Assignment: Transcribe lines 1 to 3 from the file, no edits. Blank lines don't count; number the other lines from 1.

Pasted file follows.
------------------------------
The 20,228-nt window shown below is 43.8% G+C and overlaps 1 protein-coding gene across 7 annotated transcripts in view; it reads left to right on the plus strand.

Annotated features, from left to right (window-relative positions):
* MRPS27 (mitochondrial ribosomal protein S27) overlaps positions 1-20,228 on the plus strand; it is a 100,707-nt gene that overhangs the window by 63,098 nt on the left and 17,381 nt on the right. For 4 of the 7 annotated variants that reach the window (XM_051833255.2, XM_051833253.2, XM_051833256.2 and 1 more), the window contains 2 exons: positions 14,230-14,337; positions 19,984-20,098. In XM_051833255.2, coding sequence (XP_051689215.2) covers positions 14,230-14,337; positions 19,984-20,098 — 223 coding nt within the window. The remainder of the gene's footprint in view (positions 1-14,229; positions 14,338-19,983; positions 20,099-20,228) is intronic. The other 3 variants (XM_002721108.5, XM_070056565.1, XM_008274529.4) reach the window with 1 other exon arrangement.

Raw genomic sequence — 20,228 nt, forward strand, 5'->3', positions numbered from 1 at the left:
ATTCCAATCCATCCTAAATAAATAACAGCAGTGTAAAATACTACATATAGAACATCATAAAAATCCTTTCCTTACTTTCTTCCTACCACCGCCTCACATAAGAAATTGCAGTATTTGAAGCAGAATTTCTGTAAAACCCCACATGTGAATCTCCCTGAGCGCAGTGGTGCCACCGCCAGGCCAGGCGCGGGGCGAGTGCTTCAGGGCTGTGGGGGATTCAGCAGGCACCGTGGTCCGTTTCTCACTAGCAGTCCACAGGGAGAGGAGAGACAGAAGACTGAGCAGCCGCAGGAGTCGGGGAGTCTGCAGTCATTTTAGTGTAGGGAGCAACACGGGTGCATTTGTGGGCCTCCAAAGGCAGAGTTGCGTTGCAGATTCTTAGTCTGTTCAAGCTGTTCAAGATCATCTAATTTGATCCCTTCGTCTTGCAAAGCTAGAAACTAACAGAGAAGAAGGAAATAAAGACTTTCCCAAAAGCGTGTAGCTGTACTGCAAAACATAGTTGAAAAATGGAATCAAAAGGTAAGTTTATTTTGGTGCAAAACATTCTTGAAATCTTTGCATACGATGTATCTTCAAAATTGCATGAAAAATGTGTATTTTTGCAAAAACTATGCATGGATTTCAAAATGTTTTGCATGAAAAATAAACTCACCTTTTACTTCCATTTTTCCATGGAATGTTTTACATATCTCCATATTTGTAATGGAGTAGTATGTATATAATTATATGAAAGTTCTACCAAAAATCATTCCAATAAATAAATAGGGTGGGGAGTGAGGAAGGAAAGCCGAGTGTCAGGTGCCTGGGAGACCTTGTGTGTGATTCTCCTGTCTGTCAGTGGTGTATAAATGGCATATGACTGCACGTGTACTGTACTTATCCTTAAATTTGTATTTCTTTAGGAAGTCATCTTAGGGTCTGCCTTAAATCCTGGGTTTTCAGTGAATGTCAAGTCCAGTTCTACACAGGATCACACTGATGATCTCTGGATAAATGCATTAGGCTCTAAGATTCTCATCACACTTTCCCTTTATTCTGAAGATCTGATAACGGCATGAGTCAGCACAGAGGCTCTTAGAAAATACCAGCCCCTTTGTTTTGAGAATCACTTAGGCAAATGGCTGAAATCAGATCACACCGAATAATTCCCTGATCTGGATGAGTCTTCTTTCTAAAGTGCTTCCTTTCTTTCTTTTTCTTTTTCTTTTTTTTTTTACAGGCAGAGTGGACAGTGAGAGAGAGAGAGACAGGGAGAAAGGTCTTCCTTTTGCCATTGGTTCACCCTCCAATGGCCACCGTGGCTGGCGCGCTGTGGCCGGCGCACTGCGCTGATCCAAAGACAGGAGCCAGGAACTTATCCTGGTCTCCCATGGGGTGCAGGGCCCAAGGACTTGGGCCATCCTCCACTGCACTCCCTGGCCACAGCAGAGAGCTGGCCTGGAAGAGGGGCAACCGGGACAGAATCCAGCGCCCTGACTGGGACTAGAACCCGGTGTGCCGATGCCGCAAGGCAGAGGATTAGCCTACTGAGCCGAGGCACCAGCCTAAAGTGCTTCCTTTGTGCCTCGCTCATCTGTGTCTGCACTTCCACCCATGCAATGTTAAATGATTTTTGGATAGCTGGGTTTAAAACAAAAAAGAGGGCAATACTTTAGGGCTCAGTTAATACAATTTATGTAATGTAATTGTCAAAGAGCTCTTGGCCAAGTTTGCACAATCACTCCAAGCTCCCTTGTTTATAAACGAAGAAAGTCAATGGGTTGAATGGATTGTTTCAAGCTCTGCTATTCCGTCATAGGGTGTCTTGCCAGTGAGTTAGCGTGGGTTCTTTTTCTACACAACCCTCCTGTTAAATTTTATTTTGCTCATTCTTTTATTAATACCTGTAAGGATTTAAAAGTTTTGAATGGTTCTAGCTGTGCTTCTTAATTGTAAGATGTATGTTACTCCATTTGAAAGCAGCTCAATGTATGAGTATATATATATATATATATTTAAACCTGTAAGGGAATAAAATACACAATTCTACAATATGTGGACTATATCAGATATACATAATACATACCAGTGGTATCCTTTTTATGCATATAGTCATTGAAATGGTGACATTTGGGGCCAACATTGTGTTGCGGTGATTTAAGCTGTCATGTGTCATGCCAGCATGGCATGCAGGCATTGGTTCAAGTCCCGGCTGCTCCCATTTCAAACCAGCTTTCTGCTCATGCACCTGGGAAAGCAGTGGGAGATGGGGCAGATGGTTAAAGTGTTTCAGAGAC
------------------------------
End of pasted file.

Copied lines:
The 20,228-nt window shown below is 43.8% G+C and overlaps 1 protein-coding gene across 7 annotated transcripts in view; it reads left to right on the plus strand.

Annotated features, from left to right (window-relative positions):
* MRPS27 (mitochondrial ribosomal protein S27) overlaps positions 1-20,228 on the plus strand; it is a 100,707-nt gene that overhangs the window by 63,098 nt on the left and 17,381 nt on the right. For 4 of the 7 annotated variants that reach the window (XM_051833255.2, XM_051833253.2, XM_051833256.2 and 1 more), the window contains 2 exons: positions 14,230-14,337; positions 19,984-20,098. In XM_051833255.2, coding sequence (XP_051689215.2) covers positions 14,230-14,337; positions 19,984-20,098 — 223 coding nt within the window. The remainder of the gene's footprint in view (positions 1-14,229; positions 14,338-19,983; positions 20,099-20,228) is intronic. The other 3 variants (XM_002721108.5, XM_070056565.1, XM_008274529.4) reach the window with 1 other exon arrangement.